"I arrived in Athens in an ice-cream delivery truck from a village near Istanbul. The truck was partitioned in the middle and one part of the truck was sealed as if it contained parts of the gearbox or engine. Under normal circumstances, the customs officials would never think of opening a sealed, riveted part of the body of an ice-cream truck. They only looked at the ice-cream by opening the door at the rear. We were between the ice-cream boxes and the driver, in the sealed box which had a hole opening towards the ground. It was our source for oxygen and dirt. We were thankful even though it was December and the cold wind was swishing inwards. You must have watched the news on TV recently: fourteen Pakistanis suffocated to their death in Turkey. Those could have been us without that perforation in the floor. We were shivering but we had oxygen.
"I was sitting with my knees huddled to my chest. My feet had nine toe-nails missing. My body had shed whatever it could without losing the vital organs on a frozen, marshy non-passage between Iran and Turkey. And the truck rumbled to a halt in a yard in the outskirts of Athens. The yard belonged to the local agent who was responsible for keeping us for some days after arrival. He gave us very little food: one pizza slice and a glass of cola in 24 hours per person. Our stomachs had probably shrunk because even this felt sufficient. We rested and called our families to ask them to give the remaining amount to the agents in Pakistan. Athens was the final destination of our paperless journey on the land route from Narang Mandi.
"In the first couple of months, I just recuperated and familiarised myself with the city, the local laws and the community of illegal immigrants from Pakistan. I registered myself with the local authorities and got a 3-month, but renewable, residence permit as an illegal arrival. At the same time, I tried to learn some Greek and started looking for work. After the first six months of joblessness, I found one day of work. It involved carrying some furniture to the sixth floor of a building. I earned my first 100 Euros that day. Then again I was jobless. When I had no money, some Pakistanis extended me food and accommodation on credit. Some others just hosted me for free till the time I got work.
"Once I got a six-month contract painting a building, I started saving for the next part of my journey. It involved buying a Greek passport and putting my picture on it so that I could enter Spain. The cost was 1600 Euros. I was able to save 800 Euros after returning the money I had borrowed during my lean days. I called my elder brother back home and he arranged a loan of 800 Euros. I bought a Greek passport and got my picture affixed on it. Now I could travel within the Schengen zone. According to the agreement, I would courier the passport back to the real owner after entering Spain. So, after almost two years in Athens, I boarded a flight to Barcelona. During the flight, I could recognise four others who were travelling like me. When the plane landed, I just headed for the sign saying 'EU Citizens'. One person checked my passport with a cursory glance and waved me away. I was outside the airport and in Barcelona. I arrived at the house of some relatives who had entered some years earlier in an orange-delivery truck from Romania to France and then taken another van from Paris to Barcelona. Now they were all permanent residents of Spain.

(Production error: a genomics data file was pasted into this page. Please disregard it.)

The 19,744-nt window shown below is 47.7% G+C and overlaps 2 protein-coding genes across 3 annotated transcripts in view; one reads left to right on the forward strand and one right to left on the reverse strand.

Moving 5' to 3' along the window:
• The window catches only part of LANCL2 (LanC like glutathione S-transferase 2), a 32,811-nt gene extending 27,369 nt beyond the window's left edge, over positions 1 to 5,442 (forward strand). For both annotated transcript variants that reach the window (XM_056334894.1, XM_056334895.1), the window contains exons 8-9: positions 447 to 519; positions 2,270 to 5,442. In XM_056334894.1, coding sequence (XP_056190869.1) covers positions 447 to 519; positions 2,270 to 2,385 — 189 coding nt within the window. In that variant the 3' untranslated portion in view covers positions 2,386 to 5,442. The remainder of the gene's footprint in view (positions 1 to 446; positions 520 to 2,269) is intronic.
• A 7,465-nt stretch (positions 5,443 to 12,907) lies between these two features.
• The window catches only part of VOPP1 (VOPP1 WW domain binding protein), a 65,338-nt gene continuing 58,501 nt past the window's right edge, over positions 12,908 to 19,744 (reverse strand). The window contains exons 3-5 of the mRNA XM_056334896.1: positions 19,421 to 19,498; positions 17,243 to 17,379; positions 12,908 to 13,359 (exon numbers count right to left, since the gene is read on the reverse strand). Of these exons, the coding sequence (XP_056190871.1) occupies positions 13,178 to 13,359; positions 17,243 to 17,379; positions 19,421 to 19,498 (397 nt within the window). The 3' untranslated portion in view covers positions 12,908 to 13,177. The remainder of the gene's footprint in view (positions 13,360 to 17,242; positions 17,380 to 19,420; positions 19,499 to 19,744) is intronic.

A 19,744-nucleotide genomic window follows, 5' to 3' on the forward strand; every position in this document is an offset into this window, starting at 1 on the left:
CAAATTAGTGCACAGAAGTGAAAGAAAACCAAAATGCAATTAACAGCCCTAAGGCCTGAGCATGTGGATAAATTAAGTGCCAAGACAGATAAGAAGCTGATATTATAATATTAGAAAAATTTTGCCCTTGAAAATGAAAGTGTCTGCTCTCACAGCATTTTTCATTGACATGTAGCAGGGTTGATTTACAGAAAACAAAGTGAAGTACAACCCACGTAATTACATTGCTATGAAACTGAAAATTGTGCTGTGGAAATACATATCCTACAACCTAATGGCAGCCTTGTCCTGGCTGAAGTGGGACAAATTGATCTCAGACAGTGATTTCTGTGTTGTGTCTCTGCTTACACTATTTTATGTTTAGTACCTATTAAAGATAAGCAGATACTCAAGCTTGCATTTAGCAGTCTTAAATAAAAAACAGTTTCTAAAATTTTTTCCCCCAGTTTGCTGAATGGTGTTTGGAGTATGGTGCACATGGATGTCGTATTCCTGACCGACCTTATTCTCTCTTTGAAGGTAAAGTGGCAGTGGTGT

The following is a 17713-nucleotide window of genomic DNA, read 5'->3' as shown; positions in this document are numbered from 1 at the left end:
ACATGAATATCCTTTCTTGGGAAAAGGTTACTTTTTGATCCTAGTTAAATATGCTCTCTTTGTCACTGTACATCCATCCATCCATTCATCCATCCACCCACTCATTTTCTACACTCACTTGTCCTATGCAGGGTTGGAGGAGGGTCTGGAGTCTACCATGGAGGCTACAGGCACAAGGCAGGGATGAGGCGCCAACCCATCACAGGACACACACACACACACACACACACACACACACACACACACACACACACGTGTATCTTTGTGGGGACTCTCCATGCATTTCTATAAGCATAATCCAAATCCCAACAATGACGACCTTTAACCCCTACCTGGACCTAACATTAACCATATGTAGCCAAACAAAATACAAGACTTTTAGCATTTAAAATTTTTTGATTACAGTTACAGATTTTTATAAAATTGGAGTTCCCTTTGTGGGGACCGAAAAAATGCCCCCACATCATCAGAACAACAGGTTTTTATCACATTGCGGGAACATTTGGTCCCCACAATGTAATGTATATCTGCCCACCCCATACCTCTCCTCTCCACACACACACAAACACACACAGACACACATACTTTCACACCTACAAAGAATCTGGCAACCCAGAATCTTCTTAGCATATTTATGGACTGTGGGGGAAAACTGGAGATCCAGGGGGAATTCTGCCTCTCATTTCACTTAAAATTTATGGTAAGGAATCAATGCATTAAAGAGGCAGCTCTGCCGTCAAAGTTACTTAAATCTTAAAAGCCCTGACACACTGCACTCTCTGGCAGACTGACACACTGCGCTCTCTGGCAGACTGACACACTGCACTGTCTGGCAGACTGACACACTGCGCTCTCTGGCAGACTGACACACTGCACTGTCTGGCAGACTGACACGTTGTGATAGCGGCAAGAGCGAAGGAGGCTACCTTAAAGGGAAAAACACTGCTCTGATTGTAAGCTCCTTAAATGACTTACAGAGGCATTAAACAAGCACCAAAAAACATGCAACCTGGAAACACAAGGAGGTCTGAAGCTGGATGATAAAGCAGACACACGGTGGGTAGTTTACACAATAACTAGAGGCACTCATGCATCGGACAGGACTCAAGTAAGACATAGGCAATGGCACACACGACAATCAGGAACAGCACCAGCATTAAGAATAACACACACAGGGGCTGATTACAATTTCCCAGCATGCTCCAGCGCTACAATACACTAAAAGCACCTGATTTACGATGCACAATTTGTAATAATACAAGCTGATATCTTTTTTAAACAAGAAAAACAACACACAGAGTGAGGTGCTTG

"Some days after my arrival, I sent the passport back to Athens through a courier company. I am a paperless person now and registered with the local town council. Legally, I am not allowed to work but I have a job at a construction site where other Pakistanis work. The wages are low for illegal workers but Spain is enjoying a boom in its construction industry because of people like me.
"If I am not arrested by the police for any petty thing for three years, I can file a claim to permanent residence. I am also learning Spanish.
"I have evolved a complex set of habits. I try to walk in those streets which are not part of the police beat. If I see some police officers ahead, I change my course without attracting attention. I go to work early in the morning at a construction site and come back in the afternoon, just like a normal, hardworking resident of Catalonia.
"I live a cheap, frugal penny-pinching life with five other Pakistanis in a flat which has one bedroom and one lounge. We all sleep on mattresses on the floor. To save food expenses, we run a communal kitchen and buy food in bulk and take turns at cooking. We often cook what we are familiar with and buy grocery items at Pakistani shops. Every now and then, someone has a lucky break at securing some extra money. Then we celebrate by cooking sweet vermicelli or rice pudding. If there is any extra money, we send it home to help our parents or relatives.
"I consider myself lucky that I have survived a journey which I would never have undertaken had I known the perils I was to encounter. Not everyone who started with me was able to make it to Athens. My survival is not linked with my physical strength. I am actually quite frail, almost emaciated, and I have a chronic hepatitis C infection. Sometimes, after a laborious day, I start vomiting bile. Perhaps I survived because I cling to life more stubbornly or I am just lucky. Even now, I have registered myself with a local government hospital and go for regular checkups of my liver. After one year, I will file the claim for permanent residence. I have already acquired some health benefits that I did not have back home. I have hope. It is quite human. Really."
Published in The News on Sunday
dated August 10, 2008